* Any transfer of shares to a person who is resident outside of Barbados, whether or not the transferor is resident in Barbados, where the assets of the company concerned consists of foreign assets and its income is derived solely from sources outside Barbados, will not be subject to transfer taxes in Barbados. The transfer of shares of an entity holding a foreign currency permit will also not be subject to transfer taxes in Barbados.
Land development duty
Where a person disposes of property situated in a specially designated development area within 15 years of the date specified by statute, duty may be charged. This may be at rates of up to 50% on the excess of the value of the consideration over the improved value at the specified base date, plus certain other expenses and an amount representing capital appreciation of the property.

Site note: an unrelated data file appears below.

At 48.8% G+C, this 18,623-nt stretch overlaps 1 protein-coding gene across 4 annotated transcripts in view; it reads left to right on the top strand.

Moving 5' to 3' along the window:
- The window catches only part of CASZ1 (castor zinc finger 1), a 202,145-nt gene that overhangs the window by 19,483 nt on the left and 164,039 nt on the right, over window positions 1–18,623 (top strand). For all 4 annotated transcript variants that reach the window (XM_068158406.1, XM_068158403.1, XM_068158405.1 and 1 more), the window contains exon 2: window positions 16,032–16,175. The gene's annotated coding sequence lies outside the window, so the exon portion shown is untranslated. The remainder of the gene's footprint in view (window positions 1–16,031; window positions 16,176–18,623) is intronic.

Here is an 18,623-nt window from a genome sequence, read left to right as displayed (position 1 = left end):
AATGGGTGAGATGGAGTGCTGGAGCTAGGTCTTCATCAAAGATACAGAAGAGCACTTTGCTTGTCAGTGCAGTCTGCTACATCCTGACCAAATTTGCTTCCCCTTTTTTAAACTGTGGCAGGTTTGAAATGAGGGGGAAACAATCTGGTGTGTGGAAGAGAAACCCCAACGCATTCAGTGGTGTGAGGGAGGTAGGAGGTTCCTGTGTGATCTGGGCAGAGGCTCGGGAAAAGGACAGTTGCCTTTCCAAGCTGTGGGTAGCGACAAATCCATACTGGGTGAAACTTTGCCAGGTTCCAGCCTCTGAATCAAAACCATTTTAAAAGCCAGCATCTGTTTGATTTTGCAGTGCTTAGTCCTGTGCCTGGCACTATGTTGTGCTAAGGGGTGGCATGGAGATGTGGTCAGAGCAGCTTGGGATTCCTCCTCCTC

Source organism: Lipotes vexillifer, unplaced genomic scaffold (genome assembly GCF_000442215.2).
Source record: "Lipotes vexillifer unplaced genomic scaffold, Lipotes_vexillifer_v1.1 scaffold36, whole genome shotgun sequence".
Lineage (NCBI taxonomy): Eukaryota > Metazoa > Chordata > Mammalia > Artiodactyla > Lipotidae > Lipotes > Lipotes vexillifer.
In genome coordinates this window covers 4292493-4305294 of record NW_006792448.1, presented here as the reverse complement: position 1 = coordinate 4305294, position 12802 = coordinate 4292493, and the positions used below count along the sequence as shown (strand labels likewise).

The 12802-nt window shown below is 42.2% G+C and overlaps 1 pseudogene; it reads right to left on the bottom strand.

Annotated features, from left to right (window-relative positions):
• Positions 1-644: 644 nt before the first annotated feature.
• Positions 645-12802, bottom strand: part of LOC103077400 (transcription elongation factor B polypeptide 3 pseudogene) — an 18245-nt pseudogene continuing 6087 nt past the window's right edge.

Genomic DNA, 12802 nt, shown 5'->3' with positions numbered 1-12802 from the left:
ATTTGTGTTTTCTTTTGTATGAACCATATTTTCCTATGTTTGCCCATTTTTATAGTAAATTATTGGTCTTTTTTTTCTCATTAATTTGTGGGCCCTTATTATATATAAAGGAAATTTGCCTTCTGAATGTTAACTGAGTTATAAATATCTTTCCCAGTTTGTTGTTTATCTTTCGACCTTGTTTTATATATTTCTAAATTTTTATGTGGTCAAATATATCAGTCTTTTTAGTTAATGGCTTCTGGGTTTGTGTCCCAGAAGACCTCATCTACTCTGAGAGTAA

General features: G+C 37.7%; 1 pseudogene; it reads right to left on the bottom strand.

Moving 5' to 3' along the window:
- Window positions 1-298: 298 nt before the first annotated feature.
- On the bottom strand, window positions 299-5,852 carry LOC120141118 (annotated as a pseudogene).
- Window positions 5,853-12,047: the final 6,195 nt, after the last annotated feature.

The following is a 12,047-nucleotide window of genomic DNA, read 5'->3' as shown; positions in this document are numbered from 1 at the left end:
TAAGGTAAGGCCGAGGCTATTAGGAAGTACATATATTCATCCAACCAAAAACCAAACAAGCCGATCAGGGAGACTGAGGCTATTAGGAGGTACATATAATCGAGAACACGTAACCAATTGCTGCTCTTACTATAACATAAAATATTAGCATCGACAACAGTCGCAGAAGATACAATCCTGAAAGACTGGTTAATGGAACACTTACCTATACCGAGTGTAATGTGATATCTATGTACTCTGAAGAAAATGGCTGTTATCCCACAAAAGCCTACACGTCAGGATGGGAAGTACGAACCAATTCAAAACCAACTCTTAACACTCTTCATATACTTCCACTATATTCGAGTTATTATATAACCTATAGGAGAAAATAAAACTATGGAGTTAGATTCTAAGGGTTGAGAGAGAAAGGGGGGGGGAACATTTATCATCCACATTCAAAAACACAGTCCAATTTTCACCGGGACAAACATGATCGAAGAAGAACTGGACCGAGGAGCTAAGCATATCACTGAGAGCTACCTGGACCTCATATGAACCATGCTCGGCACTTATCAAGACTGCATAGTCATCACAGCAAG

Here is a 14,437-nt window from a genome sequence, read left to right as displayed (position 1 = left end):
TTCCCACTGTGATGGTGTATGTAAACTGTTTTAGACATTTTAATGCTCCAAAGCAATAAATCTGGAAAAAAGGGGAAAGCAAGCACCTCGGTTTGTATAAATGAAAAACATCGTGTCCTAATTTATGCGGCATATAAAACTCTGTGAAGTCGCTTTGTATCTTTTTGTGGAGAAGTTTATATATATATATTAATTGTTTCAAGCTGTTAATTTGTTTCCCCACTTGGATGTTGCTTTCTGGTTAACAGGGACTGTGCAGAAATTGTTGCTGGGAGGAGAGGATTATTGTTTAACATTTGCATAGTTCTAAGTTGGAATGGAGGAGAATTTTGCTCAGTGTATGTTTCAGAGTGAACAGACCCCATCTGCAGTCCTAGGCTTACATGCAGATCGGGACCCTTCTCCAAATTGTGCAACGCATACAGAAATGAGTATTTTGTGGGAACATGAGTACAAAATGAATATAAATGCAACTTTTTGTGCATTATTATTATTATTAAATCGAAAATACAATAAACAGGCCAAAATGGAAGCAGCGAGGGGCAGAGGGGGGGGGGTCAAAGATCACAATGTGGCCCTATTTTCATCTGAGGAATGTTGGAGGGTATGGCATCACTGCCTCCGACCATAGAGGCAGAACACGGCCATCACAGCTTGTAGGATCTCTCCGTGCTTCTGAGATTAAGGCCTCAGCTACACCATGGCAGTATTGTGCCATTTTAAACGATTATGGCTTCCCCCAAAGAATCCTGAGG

Barbados imposes a stamp duty on various instruments, including written documents. The rates imposed vary depending on the document. Stamp duties applicable to documents for the transfer of shares, real estate, and mortgages are set out below:
|Instruments||Stamp duty rate|
|On sale of shares of companies listed on the Barbados Stock Exchange||Exempt|
|On sale of real estate, leases, and shares in private companies *||BBD 10 per BBD 1,000 or part thereof|
|On mortgages||BBD 3 on each BBD 500 or part thereof|
* Any transfer of shares to a person who is resident outside of Barbados, whether or not the transferor is resident in Barbados, where the assets of the company concerned consists of foreign assets and its income is derived solely from sources outside Barbados, will not be subject to stamp duties in Barbados. The transfer of shares of an entity that holds a foreign currency permit will not be subject to stamp duties in Barbados.